This gives the name Miami heat a whole new meaning, the ocean water around Florida is more than 90 degrees right now. That could be horrible news when it comes to hurricane season. And then, remember all those election lies told and promoted by Rudy Giuliani and Rudy Giuliani's allies? It turns out Rudy and his team skipped some important steps. I'll explain ahead.


TAPPER: In our national lead, more than 60 million Americans are under extreme heat alerts right now with soaring temperatures from coast to coast. Places such as Los Angeles in the high 80s, cities such as Phoenix and El Paso are reaching triple digits. In Florida, the heat is pushing water temperatures to unprecedented highs. CNN's Derek Van Dam is in Virginia Key, Florida, near Miami.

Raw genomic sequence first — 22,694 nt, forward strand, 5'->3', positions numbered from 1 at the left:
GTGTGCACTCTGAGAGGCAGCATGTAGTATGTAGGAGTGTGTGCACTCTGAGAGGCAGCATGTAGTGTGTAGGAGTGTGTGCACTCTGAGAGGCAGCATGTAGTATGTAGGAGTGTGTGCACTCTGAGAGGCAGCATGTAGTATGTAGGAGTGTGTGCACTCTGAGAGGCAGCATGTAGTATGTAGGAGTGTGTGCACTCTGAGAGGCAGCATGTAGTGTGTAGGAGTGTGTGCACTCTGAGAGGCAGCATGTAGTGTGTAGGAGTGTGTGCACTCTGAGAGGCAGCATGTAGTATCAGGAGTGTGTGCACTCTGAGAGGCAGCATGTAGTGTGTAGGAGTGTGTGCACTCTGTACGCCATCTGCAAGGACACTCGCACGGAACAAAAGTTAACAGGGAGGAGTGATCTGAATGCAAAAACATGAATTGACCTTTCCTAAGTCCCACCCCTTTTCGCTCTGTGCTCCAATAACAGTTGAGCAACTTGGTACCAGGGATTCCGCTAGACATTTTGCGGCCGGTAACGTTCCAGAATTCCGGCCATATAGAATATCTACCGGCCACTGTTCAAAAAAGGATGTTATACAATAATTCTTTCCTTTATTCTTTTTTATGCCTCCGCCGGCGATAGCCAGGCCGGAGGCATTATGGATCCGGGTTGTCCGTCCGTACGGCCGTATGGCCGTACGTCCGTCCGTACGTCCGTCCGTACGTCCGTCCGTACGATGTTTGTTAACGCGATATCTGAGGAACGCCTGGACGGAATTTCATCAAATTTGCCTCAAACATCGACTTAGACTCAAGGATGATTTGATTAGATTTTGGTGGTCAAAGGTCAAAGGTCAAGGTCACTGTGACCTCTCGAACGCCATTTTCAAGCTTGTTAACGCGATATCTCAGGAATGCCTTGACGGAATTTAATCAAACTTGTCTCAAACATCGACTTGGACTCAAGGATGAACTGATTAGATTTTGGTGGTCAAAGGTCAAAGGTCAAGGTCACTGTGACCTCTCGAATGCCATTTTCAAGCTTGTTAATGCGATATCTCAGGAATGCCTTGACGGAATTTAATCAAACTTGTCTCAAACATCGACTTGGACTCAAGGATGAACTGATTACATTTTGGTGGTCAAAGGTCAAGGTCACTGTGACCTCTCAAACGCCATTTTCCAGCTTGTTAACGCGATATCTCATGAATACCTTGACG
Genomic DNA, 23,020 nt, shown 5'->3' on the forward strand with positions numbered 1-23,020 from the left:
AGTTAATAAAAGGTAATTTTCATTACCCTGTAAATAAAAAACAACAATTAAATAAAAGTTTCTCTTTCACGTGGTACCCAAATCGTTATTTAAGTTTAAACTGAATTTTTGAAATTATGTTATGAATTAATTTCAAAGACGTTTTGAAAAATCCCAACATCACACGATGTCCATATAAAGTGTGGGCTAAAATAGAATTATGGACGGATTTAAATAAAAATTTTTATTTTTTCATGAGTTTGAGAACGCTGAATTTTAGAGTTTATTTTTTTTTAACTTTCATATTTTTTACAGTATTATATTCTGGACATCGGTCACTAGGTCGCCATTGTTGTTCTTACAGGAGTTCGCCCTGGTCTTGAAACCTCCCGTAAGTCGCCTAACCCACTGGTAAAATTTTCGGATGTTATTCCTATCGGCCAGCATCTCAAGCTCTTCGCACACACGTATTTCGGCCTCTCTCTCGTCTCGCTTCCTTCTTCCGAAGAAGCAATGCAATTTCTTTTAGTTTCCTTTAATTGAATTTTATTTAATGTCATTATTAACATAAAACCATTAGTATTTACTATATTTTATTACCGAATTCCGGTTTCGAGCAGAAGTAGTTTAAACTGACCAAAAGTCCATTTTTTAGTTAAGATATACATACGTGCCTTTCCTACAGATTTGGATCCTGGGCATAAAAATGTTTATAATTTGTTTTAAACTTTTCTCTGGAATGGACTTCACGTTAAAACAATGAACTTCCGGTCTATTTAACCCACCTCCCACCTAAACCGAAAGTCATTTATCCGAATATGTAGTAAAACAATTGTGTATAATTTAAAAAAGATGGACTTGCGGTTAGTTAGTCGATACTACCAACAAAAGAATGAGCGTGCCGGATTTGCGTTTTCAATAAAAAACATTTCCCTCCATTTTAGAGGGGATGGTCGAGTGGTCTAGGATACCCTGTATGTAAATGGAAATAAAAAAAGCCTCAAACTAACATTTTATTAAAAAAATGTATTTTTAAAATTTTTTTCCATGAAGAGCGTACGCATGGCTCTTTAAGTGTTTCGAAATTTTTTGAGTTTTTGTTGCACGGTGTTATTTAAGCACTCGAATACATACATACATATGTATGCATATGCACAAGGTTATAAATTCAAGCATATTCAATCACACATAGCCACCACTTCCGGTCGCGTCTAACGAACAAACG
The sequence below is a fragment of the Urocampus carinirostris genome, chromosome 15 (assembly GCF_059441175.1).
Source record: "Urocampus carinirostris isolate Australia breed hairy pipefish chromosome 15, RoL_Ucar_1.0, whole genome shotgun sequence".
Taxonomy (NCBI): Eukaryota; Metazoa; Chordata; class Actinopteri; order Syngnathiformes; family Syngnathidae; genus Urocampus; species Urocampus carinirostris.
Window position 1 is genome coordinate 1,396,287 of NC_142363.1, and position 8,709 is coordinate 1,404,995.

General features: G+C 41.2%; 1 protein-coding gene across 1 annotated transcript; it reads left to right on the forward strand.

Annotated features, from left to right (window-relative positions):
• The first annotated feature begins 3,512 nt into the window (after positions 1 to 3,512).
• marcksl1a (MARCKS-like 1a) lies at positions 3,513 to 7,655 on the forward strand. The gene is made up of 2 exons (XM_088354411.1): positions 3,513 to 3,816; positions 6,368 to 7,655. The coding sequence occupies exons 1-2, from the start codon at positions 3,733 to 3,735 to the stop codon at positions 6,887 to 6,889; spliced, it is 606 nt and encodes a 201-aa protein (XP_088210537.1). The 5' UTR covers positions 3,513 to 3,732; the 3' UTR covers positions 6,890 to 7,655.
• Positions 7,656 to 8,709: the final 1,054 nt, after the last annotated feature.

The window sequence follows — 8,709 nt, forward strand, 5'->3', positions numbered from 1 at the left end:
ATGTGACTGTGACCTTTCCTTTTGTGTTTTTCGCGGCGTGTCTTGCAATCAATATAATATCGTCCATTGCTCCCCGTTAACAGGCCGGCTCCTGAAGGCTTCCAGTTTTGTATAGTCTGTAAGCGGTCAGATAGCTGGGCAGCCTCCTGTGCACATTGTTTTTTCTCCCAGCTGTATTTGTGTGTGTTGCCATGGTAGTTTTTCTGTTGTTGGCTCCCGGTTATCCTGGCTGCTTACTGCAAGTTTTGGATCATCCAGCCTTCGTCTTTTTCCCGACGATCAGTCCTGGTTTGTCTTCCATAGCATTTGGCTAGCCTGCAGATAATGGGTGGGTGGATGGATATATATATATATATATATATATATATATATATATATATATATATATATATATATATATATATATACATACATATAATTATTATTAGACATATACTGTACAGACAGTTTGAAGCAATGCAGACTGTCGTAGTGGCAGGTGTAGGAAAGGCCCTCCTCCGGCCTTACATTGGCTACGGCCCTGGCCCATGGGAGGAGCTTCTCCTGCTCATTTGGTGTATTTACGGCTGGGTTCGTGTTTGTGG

Derek, just how warm is the ocean water? And what does that mean when it comes to hurricane season?


DEREK VAN DAM, AMS CERTIFIED METEOROLOGIST: Yes. Good evening, Jake. You know, ocean temperatures in the Gulf of Mexico and off the Florida coast have never been this hot since satellites began keeping track of the data. One buoy approached 97 degrees. We actually visited a NOAA sea surface temperature monitoring station earlier today, and they broke a record today, but also yesterday as well.

Now, the problem is that it's occurring so early in the season, it's mid-July. The hottest months of the summer are still to come. That is obviously a concern for the habitats that surround this area.

Now, to answer your questions about the hurricanes, how does warm temperatures impact it? Well, Colorado State already upping the number of hurricanes they anticipate this season just due to the warm temperatures.